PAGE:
What you need to know
The Métis have a rich legacy of old French song, notably in the songs of Réal Boucher, who was raised in St. Louis, Saskatchewan. Whidden’s initial research was a response to Réal’s request in 2015 to help preserve and share his wealth of song. After a visit to his retirement home in Morrisburg, Ontario, he handed her the songs, a lengthy family history, and other invaluable contextual materials such as photographs and a songbook assembled by his sister for a 1982 family reunion.
Why this research is important
While western music history is well studied, Métis and Aboriginal song contributes significantly to world music history, and it needs to be enfolded into the academic discussion. Further, Réal’s Métis songs enrich Canadian history as they were carried from Normandy, France, to New France, to Red River, and finally to the Northwest, now Saskatchewan. The Boucher family brought their songs to ‘Canada’ in 1634 and continue to sing them in the twenty-first century.
How this research was conducted
And, of course, songs need to be sung. So far, to fulfill Réal’s hopes, three performances have featured the songs of Prairie Métis. In 2016, Réal was able to attend the 14th Montréal Baroque Festival, Chapelle Nôtre-Dame de Bon Secours, where he heard several of his songs performed to a delighted audience. Sadly, Réal passed on before he could attend the 2018 performance of From Paris to the Prairies in Nine Métis Songs, sponsored by both Brandon University School of Music and the Manitoba Métis Federation. On September 20, 2020, Réal’s songs were again featured in a Cleveland, Ohio, show, Les Délices—an online program focused on early music called SalonEra. Artistic Director Debra Nagy featured a range of mostly early music performers (and ethnomusicologist Lynn Whidden) discussing their work and sharing pre-recorded performances.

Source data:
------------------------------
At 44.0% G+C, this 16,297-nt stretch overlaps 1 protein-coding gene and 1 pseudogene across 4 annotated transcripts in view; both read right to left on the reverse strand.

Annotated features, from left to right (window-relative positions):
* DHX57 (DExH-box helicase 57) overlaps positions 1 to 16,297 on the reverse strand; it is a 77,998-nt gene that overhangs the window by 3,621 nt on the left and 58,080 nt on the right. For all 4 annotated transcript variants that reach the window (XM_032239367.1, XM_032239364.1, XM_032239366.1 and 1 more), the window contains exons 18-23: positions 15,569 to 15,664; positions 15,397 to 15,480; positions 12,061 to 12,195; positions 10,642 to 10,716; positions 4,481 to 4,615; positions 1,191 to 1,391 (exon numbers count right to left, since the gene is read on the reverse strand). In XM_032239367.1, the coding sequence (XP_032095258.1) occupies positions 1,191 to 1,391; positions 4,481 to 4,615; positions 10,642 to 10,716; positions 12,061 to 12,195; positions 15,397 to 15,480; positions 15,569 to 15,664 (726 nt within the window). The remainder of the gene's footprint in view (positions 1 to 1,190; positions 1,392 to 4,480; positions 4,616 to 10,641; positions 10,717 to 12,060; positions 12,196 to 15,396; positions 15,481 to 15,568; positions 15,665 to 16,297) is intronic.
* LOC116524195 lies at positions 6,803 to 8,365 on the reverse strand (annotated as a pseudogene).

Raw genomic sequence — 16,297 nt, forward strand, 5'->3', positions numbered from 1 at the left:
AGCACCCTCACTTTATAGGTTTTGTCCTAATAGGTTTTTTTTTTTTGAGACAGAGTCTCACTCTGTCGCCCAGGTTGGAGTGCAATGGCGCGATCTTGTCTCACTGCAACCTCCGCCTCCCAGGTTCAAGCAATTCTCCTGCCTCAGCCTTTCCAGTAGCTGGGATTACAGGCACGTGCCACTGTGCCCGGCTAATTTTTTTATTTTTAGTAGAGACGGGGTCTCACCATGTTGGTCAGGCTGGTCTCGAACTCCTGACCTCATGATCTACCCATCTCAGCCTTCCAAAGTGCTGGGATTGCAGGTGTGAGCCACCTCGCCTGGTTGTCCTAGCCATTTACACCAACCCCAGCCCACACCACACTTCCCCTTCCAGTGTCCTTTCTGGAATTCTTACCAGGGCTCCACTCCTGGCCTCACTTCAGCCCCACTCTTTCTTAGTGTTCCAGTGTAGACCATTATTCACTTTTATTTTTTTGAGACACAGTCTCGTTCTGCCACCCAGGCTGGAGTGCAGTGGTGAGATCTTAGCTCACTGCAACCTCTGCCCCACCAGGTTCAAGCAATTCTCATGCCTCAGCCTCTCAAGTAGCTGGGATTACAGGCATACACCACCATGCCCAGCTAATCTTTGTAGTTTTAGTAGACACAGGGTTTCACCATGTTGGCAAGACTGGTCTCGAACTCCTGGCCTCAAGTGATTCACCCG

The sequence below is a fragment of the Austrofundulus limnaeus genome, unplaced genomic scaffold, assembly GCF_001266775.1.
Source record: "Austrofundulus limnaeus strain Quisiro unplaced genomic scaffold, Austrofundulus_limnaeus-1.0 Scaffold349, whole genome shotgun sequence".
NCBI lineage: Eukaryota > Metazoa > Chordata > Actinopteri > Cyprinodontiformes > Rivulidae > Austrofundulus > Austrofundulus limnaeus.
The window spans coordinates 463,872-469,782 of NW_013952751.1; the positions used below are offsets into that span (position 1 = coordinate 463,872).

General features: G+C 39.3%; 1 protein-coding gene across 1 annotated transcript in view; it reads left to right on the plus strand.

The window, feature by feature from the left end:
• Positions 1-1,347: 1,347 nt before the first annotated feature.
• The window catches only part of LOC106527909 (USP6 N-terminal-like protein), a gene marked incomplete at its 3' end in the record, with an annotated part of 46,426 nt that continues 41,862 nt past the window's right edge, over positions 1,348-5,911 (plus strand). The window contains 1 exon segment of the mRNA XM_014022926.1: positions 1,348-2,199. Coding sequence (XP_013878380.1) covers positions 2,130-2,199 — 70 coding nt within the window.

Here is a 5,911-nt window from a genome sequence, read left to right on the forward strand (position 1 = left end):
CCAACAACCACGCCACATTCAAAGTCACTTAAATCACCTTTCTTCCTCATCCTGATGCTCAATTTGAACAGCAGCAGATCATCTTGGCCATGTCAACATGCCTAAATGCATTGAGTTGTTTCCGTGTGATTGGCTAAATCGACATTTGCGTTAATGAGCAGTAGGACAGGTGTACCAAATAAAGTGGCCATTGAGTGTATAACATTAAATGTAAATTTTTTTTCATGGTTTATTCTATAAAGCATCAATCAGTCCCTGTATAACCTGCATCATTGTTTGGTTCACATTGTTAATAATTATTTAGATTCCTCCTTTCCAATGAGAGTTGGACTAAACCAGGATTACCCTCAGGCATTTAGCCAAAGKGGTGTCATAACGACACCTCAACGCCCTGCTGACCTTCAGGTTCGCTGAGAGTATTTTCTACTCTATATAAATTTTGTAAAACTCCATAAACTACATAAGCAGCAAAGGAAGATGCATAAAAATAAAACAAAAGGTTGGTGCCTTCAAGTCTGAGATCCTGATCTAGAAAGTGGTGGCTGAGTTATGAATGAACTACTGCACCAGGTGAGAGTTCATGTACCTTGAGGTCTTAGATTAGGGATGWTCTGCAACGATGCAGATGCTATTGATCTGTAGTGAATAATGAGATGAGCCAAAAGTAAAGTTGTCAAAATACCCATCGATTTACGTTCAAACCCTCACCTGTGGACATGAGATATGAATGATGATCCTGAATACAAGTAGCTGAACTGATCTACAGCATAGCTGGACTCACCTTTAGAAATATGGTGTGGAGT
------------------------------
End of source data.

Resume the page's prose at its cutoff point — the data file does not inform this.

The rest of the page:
What the researcher found
Considerable research is required to transcribe and analyze changing music styles from the seventeenth to twenty-first century and to contextualize the songs in their time and place.
Whidden has travelled across the three Prairie Provinces interviewing and recording Métis singers; she has found musical treasures in the St. Boniface, Manitoba (Henri Letourneau collection deserves special attention), Saskatchewan and Alberta Provincial Archives, and in a few libraries such as the one in Prince Albert, Saskatchewan.
For many of the songs, online resources provide remarkable detail; then there are previous studies of old French song: Ernest Gagnon, Conrad Laforte, and Marius Barbeau, to name only a few.
In addition, Whidden has made preliminary explorations of the holdings in the Bibliotèque National in Paris.
How this research can be used
The research, when published online and in print, will provide a wealth of song for singing and playing as well as historical material for musicologists.
Editor: Christiane Ramsey Ramseyc@brandonu.ca
About the Researcher
- electronic/popular music
- Red River
Publications Based on the Research
Whidden., L. (2004). Métis songs: Visiting was the Métis way. Saskatchewan: Gabriel Dumont Institute of Native Studies and Applied Research.
Whidden, L., Shore, P. (2019). Environment matters. Why song sounds the way it does. Oxford: Peter Lang.
Editor: Christiane Ramsey
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